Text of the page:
Fall Play goes for satire over seriousness with Harry Potter parody ‘Puffs’


Ruby Th

The Friday afternoon/Saturday evening cast of “Puffs” performs a scene during after school show on Oct 14th.

By Ruby Thompson, Managing Editor

As soon as the school week ends, many students go home for the weekend, to nearby food places around the school or to Lane Stadium, leaving the school building relatively quiet in the hours after the 3:15 bell rings. But, on the evening of Oct. 15, laughter could be heard echoing through the auditorium for two hours, as Lane students on stage fired off one-liner after one-liner, sporting wands and capes tied over jeans and T-shirts. 

This laughter came from this year’s fall play production, “Puffs, or Seven Increasingly Eventful Years at a Certain School of Magic and Magic,” a play written by Matt Cox that parodies the Harry Potter series. The play follows the perspective of the students of the Puffs House, the satirical version of the original Hufflepuff house, at a fictitious school of “Magic and Magic.” 

“We had done Shakespeare the last couple years, and then in the middle of that there was a pandemic,” said Molly Meacham, drama teacher and director of the fall play. “So I wanted one that was lively, funny in parts, touching in parts, and this seemed like a good idea.” 

The plot follows three main friends: Wayne (Ella Schultz & John “Jack” Olech), Megan (Charlotte Gilbreth & Coco Jones) and Oliver (Kieran Bailey & Vince Parente). Wayne, an orphan from New Mexico, is invited to “a far away magical land called England,” where he meets the other two students as they are sorted into the Puffs house. 

The audience sees a more lighthearted and satirical take on the events of the original Harry Potter series, as the three Puffs, along with the rest of their house, navigate seven years at the magical school.

“This show is a very fast-moving show,” said Amy Hernandez, who was part of the Friday afternoon/Saturday night cast as Sally Perks and Myrtle.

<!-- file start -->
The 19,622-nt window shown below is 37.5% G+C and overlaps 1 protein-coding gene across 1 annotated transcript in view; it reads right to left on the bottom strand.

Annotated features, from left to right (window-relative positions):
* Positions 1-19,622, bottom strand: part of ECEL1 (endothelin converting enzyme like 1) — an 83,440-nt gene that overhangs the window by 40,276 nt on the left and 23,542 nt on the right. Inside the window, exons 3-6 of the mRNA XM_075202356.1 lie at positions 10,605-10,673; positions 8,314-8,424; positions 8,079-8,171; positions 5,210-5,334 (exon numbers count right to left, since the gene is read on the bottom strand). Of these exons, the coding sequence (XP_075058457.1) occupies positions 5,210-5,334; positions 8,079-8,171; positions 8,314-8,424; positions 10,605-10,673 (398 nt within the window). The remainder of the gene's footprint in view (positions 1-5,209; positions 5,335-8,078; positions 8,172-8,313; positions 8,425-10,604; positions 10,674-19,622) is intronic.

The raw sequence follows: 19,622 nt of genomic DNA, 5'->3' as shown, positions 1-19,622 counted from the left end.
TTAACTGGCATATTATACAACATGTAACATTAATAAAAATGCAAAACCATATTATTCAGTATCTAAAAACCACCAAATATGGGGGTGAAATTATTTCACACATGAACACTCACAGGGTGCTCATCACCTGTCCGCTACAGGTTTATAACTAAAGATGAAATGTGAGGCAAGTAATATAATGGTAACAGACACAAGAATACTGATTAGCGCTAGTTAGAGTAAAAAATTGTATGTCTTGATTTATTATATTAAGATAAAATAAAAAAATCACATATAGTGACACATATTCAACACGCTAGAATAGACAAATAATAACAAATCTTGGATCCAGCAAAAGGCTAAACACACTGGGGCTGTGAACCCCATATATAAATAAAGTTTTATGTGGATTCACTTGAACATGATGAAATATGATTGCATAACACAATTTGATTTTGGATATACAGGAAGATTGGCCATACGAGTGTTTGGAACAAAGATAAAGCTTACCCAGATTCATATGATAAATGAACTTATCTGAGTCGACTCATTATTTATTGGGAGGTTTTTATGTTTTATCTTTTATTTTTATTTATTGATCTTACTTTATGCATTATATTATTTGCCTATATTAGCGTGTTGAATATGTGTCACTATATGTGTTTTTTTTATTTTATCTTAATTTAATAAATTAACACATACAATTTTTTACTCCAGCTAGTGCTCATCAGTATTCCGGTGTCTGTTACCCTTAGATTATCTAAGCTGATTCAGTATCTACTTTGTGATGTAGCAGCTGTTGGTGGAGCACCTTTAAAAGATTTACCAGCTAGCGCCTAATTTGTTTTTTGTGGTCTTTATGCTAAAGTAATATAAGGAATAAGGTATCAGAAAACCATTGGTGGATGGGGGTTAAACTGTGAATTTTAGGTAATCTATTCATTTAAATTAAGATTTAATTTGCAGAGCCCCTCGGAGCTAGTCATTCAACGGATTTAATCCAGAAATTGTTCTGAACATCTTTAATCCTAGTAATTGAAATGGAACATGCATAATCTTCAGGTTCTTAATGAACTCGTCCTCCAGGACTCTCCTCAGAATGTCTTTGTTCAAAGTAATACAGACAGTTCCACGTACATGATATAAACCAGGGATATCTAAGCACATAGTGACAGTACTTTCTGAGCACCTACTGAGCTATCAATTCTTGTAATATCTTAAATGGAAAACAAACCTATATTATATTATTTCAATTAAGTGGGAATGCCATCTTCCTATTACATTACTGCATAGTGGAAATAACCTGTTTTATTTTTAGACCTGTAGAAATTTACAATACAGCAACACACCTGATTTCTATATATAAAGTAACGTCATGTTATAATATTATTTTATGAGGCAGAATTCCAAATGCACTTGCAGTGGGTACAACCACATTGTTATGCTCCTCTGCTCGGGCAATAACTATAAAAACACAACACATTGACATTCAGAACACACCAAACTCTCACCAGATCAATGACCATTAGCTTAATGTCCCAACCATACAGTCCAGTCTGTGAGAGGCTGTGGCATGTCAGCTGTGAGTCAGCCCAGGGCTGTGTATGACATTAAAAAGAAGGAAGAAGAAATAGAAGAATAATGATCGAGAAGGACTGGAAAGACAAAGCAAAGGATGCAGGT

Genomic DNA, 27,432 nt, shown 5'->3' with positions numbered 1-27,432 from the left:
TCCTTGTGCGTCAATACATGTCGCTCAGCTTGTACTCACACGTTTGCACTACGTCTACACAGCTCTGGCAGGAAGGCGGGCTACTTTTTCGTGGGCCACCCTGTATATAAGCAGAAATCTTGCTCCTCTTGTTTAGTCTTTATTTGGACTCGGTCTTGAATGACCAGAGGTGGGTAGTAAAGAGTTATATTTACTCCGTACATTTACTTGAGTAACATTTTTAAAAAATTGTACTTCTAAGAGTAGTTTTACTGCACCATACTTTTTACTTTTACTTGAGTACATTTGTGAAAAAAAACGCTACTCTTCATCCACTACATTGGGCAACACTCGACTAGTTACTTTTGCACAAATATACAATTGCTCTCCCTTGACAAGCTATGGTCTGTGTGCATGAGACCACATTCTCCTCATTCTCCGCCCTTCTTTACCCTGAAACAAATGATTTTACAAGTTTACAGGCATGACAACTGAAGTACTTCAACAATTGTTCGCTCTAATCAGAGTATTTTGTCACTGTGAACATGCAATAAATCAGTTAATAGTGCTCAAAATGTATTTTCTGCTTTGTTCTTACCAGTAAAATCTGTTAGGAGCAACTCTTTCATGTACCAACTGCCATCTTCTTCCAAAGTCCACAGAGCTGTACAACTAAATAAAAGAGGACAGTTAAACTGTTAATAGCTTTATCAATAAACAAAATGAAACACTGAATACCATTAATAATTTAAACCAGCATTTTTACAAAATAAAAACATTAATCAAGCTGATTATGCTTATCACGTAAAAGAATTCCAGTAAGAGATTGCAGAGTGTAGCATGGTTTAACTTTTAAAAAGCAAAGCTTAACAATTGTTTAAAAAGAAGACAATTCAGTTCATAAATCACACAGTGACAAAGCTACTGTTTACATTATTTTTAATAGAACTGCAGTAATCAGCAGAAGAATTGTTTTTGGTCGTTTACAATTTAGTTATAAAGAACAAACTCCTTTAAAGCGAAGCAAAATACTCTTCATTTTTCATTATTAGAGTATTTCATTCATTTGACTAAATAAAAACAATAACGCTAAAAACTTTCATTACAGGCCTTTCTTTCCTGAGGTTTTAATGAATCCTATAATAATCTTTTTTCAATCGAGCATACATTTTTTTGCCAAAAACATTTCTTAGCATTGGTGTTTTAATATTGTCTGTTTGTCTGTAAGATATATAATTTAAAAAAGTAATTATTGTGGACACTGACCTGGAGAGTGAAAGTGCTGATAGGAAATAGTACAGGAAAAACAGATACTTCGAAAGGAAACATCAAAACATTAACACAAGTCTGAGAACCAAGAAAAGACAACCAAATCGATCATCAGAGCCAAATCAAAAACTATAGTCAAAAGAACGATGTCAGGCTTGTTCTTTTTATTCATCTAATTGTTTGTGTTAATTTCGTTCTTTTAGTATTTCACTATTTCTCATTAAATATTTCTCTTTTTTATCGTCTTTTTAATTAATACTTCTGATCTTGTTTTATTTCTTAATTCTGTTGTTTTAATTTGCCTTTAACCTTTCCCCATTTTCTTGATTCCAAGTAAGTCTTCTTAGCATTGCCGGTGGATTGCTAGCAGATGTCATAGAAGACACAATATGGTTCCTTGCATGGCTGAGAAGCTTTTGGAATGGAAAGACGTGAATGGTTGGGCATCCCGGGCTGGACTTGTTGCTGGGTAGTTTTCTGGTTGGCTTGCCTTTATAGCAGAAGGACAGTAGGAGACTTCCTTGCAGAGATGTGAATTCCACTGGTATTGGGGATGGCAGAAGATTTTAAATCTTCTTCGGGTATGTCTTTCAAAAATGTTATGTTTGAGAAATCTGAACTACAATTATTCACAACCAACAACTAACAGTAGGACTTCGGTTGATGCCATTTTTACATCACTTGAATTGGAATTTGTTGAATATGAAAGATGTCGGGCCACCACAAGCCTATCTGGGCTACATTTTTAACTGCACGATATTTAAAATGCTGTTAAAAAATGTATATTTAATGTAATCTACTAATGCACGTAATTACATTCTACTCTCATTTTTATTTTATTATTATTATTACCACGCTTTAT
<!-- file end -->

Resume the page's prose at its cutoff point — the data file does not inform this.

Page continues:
“A lot of the comedy really heavily relies on how fast you go, so everyone has to be on point with their lines in order to make it actually funny,” Hernandez said. 

Doing comedies also can be more stressful, according to Sam Rockrohr, who played Cedric and Mr. Voldy Friday afternoon and Saturday night.

“It’s more nerve-racking, because if people don’t laugh I feel like I have failed,” Rockrohr said with a laugh. “But I enjoy it more than doing something serious because it feels like there’s more audience interaction.”

The audience definitely stayed upbeat and engaged throughout the performance, cheering as actors danced to “Lovefool” by The Cardigans during the Yule Ball scene, and laughing as Oliver (played by Kieran Bailey on Friday afternoon) argued with “Ron Weasley,” or the red-haired mop in his hand. 

“I thought [the audience’s reaction] was hilarious,” said Ella Schultz, who played Wayne Hopkins at the Friday afternoon show. —

“At one point when they started cheering when J Finch died, I was like ‘What is going on?’ and I started almost laughing with them cause I was like ‘This is so cute that people actually care,’” said Schultz.

Students practiced for “Puffs” since the first day of school, meeting every day for 2 to 4 hours and practicing with dance and fight choreographers, according to Meacham.

“It is a big commitment, but if you want to do shows this size with this amount of dancing and falling and everything else, then it’s worth the time you put into it,” said Meacham.